CARMEN ROSSI: So the curriculum for RST is a lot of what I've talked about today. You're working intimately with people with communities, municipalities, governments, charities, organizations related to kids, students, and development of new organizations. RST, it's got a very vast base and that touches on a lot of foundations, whether it is organizations of recreation or tourism. Those are massive industries.

So, of course, you're talking about marketing advertising. You're talking about operational logistics. You're talking-- I loved it. I had such a-- and when you talk about political science in English, and then you go, RST has disciplines that are much-- they're hands on, boots on the ground. And the best way to learn is to engage. Not to take away from the academic curriculum, specifically. But there is a practical application that will best serve you for success. And that practical application is showing up, is getting involved, is trying it out. Not only as the service intends, but as a service to yourself. I enjoy this, OK. There's only so much a textbook or course tech can teach and educate.

So it requires the students to sort of get out into the community and work, whether it's an event, whether it's behind the scenes, organizationally. So I see in these students, probably, a role that I can play is certainly one of opportunity for internships, certainly one of opportunity in education, whether it's education of philosophy and sort of the steps of service or participate in the practical application through anecdotes, stories, life lessons.

And then there's the opportunity of establishing scholarships, establishing financial commitments that can lead to students being allowed to participate. Or I think there's a--I think there's a designation of funds that's going toward I would describe as an extended road trip. But a field trip of getting exactly into what we're talking about, getting into the thick of things, and going and learning and experiencing what you might have discussed, ad nauseum, in the classroom. But now you get to see it in action for events. So yeah, I'm excited to see where this goes. And I'm not hardly done. And the community, again, from Champaign to Chicago, has been an absolute blessing. And I think about that every day. And that I convert that into a commitment of staying involved. And as long as you'll have me, as long as the AHS family and community will have me, I'm committed to staying involved and excited to see where our journey together will go next.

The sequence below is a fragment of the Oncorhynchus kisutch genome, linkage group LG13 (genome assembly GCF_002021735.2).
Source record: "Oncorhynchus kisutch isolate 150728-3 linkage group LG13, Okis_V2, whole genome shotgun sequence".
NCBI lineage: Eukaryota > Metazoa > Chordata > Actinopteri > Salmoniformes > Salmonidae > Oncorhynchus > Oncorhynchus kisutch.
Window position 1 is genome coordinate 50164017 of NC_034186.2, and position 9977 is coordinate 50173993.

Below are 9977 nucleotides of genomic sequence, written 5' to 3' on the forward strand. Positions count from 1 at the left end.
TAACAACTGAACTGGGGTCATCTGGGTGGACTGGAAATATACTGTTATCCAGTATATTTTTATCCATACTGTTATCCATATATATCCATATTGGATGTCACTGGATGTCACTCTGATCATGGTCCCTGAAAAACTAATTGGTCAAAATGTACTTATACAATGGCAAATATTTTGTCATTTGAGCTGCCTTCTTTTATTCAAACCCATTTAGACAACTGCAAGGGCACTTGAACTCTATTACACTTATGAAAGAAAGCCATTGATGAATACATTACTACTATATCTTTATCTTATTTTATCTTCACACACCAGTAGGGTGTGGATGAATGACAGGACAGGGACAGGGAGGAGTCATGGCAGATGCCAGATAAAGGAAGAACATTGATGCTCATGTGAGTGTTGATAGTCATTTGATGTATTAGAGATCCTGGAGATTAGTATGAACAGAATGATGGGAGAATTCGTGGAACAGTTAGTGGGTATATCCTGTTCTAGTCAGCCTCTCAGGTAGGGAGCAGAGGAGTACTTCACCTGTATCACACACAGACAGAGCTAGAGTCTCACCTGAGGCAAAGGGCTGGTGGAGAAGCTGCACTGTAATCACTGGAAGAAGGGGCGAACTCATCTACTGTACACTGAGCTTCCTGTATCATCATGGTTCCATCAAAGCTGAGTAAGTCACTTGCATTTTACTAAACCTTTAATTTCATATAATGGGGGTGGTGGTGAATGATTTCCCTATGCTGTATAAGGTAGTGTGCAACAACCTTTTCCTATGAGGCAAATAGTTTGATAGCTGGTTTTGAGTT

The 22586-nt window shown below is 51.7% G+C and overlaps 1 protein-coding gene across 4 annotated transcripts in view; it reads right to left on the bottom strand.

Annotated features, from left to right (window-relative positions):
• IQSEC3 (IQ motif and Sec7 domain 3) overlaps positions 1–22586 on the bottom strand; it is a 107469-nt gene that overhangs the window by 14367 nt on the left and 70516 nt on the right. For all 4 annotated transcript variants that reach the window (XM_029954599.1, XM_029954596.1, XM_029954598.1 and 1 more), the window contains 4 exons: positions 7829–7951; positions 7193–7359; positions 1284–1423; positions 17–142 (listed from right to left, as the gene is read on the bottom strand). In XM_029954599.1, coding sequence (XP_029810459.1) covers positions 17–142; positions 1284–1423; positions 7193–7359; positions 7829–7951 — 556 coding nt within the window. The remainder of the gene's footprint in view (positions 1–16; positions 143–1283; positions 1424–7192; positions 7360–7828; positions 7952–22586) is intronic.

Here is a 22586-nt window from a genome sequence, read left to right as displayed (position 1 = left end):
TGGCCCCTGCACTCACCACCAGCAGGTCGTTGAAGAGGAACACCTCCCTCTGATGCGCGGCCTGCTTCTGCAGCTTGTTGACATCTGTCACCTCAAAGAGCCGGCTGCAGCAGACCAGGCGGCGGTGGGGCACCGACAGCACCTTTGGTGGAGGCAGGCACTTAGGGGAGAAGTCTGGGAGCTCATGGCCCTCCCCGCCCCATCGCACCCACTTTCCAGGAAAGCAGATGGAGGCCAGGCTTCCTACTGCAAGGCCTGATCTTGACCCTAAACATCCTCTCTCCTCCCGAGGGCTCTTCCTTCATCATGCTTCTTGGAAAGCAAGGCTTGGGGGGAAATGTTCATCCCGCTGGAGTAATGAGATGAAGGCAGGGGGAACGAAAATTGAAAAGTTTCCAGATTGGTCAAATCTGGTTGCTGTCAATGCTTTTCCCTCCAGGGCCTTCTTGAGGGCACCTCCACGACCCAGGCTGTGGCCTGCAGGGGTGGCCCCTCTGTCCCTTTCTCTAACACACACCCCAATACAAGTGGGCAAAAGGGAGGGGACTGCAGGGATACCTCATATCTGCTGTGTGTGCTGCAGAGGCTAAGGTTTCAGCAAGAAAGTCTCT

Again, this was an idea. Shout out to Mike Raycraft I hope there are smiling faces. There has to be many when I say that name because he's had a significant impact on my experience at the University of Illinois and certainly, in the vast community. So he came up with this idea of getting involved in creating a program that would afford students to participate with financial resources that I could extend in a program that came out of nowhere. And so I'm excited to find out. I'm excited to participate in our next idea together.

VINCE LARA: Yeah, and that's a fantastic way to end. I appreciate your time, Mr. Rossi. And thank you for all you do for AHS. And I appreciate the time you spent with us today.

CARMEN ROSSI: I thank you, really. This was a cool opportunity. And I again, thank you very, very much.

VINCE LARA: My thanks to Carmen Rossi. For more podcasts on Illinois' College of Applied Health Sciences, search A Few Minutes With on iTunes, Spotify, iHeartRadio,, and other places you get your podcasts fix. Thanks for listening, and see you next time.